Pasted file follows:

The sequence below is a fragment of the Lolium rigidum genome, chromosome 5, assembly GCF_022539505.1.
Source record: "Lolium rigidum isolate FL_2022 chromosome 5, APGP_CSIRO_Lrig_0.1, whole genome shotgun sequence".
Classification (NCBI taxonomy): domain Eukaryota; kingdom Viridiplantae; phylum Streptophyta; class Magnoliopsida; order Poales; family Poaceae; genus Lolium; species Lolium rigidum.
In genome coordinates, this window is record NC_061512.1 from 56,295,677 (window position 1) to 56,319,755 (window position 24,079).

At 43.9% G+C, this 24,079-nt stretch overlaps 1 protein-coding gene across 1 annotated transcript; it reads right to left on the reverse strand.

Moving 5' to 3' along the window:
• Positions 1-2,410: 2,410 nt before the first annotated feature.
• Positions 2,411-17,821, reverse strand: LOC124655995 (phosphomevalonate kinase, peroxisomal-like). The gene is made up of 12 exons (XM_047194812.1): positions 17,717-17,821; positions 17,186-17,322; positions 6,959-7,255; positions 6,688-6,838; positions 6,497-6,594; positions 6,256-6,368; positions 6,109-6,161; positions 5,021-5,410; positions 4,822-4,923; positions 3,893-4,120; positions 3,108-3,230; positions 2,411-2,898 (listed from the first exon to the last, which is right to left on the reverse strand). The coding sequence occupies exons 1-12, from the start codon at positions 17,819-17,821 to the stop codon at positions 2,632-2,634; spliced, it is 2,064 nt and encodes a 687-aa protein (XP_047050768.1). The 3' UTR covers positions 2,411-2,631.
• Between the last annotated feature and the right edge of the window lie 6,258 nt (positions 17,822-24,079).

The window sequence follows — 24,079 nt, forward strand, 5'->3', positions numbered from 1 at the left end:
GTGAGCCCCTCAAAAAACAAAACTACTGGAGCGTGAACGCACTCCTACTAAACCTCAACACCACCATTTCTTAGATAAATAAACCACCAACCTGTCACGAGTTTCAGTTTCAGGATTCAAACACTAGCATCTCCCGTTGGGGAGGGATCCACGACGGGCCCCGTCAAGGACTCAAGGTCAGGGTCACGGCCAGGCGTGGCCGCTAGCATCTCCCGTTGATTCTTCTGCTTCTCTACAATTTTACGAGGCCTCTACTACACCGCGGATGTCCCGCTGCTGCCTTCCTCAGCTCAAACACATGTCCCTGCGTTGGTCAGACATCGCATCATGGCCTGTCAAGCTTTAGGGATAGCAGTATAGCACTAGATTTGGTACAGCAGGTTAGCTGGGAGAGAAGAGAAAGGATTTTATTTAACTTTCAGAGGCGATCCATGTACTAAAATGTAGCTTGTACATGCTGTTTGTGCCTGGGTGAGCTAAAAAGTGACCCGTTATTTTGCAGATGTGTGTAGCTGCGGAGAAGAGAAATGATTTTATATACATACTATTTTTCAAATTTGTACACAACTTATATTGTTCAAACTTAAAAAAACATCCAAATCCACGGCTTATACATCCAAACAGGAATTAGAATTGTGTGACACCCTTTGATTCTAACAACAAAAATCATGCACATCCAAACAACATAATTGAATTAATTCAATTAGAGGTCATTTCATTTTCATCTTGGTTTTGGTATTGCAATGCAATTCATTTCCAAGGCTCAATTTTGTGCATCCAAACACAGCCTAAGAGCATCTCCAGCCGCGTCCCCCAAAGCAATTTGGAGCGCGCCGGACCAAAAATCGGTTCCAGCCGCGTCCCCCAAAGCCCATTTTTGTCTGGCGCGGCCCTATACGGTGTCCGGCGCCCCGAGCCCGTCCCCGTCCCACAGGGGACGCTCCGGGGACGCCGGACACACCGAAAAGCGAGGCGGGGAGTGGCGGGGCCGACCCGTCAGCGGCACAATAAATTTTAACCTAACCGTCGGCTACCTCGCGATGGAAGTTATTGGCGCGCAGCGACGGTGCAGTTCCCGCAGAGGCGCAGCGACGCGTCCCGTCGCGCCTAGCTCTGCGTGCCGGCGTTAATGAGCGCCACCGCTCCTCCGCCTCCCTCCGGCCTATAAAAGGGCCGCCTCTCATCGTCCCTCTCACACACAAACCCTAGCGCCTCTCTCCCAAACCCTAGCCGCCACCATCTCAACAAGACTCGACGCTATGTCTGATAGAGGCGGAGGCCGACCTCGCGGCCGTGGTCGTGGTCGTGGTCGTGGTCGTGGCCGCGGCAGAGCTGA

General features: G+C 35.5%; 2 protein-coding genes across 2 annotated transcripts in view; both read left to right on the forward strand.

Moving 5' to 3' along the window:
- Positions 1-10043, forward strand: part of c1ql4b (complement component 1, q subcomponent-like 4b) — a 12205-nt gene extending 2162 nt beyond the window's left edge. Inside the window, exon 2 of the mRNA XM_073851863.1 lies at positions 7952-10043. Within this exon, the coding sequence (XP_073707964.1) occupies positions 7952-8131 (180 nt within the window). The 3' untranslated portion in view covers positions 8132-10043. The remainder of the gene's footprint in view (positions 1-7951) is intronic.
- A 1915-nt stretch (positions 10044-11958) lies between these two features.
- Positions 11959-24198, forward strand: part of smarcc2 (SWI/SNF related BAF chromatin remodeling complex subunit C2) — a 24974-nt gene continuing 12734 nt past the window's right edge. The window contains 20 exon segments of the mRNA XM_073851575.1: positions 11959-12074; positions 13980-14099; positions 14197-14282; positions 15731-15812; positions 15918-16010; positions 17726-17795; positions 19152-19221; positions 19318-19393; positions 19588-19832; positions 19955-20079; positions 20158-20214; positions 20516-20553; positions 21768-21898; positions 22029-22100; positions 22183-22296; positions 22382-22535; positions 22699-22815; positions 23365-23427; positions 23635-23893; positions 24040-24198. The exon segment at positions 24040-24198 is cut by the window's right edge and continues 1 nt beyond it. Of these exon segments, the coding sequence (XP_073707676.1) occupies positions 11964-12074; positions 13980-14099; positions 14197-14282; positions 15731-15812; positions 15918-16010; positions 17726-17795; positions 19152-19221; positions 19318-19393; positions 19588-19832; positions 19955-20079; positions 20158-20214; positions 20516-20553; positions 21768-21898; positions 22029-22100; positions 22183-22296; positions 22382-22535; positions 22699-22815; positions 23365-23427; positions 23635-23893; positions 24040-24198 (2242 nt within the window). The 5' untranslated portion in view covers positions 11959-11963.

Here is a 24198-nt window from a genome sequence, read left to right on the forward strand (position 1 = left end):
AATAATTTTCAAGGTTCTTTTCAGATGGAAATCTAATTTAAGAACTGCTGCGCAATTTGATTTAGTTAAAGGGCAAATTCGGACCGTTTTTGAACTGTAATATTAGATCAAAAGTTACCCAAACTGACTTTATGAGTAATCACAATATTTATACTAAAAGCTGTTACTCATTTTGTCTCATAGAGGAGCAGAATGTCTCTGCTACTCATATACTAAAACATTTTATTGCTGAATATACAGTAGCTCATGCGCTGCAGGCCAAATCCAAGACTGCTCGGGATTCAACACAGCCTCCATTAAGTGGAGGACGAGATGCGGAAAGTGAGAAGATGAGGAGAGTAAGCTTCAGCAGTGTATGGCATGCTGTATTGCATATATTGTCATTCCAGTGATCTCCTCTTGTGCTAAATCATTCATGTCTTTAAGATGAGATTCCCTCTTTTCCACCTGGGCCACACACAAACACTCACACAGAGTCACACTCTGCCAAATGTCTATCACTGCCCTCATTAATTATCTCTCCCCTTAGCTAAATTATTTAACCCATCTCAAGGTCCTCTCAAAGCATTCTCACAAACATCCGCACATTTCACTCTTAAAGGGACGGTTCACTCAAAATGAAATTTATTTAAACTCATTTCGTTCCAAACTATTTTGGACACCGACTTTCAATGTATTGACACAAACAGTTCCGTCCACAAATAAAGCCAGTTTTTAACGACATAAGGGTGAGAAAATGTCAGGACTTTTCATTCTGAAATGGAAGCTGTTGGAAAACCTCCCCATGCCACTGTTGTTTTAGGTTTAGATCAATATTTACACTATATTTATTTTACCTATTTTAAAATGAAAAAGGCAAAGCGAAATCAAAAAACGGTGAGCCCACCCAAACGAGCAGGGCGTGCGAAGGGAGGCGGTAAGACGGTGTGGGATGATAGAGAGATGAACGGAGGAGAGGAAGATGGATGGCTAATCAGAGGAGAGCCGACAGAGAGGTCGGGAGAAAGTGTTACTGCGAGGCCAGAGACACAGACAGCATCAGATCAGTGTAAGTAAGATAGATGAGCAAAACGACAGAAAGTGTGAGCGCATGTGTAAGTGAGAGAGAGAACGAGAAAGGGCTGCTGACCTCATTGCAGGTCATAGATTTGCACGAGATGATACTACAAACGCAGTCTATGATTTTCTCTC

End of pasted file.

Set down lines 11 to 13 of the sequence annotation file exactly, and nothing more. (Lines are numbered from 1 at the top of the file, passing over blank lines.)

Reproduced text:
GTGAGCCCCTCAAAAAACAAAACTACTGGAGCGTGAACGCACTCCTACTAAACCTCAACACCACCATTTCTTAGATAAATAAACCACCAACCTGTCACGAGTTTCAGTTTCAGGATTCAAACACTAGCATCTCCCGTTGGGGAGGGATCCACGACGGGCCCCGTCAAGGACTCAAGGTCAGGGTCACGGCCAGGCGTGGCCGCTAGCATCTCCCGTTGATTCTTCTGCTTCTCTACAATTTTACGAGGCCTCTACTACACCGCGGATGTCCCGCTGCTGCCTTCCTCAGCTCAAACACATGTCCCTGCGTTGGTCAGACATCGCATCATGGCCTGTCAAGCTTTAGGGATAGCAGTATAGCACTAGATTTGGTACAGCAGGTTAGCTGGGAGAGAAGAGAAAGGATTTTATTTAACTTTCAGAGGCGATCCATGTACTAAAATGTAGCTTGTACATGCTGTTTGTGCCTGGGTGAGCTAAAAAGTGACCCGTTATTTTGCAGATGTGTGTAGCTGCGGAGAAGAGAAATGATTTTATATACATACTATTTTTCAAATTTGTACACAACTTATATTGTTCAAACTTAAAAAAACATCCAAATCCACGGCTTATACATCCAAACAGGAATTAGAATTGTGTGACACCCTTTGATTCTAACAACAAAAATCATGCACATCCAAACAACATAATTGAATTAATTCAATTAGAGGTCATTTCATTTTCATCTTGGTTTTGGTATTGCAATGCAATTCATTTCCAAGGCTCAATTTTGTGCATCCAAACACAGCCTAAGAGCATCTCCAGCCGCGTCCCCCAAAGCAATTTGGAGCGCGCCGGACCAAAAATCGGTTCCAGCCGCGTCCCCCAAAGCCCATTTTTGTCTGGCGCGGCCCTATACGGTGTCCGGCGCCCCGAGCCCGTCCCCGTCCCACAGGGGACGCTCCGGGGACGCCGGACACACCGAAAAGCGAGGCGGGGAGTGGCGGGGCCGACCCGTCAGCGGCACAATAAATTTTAACCTAACCGTCGGCTACCTCGCGATGGAAGTTATTGGCGCGCAGCGACGGTGCAGTTCCCGCAGAGGCGCAGCGACGCGTCCCGTCGCGCCTAGCTCTGCGTGCCGGCGTTAATGAGCGCCACCGCTCCTCCGCCTCCCTCCGGCCTATAAAAGGGCCGCCTCTCATCGTCCCTCTCACACACAAACCCTAGCGCCTCTCTCCCAAACCCTAGCCGCCACCATCTCAACAAGACTCGACGCTATGTCTGATAGAGGCGGAGGCCGACCTCGCGGCCGTGGTCGTGGTCGTGGTCGTGGTCGTGGCCGCGGCAGAGCTGA

General features: G+C 35.5%; 2 protein-coding genes across 2 annotated transcripts in view; both read left to right on the forward strand.

Moving 5' to 3' along the window: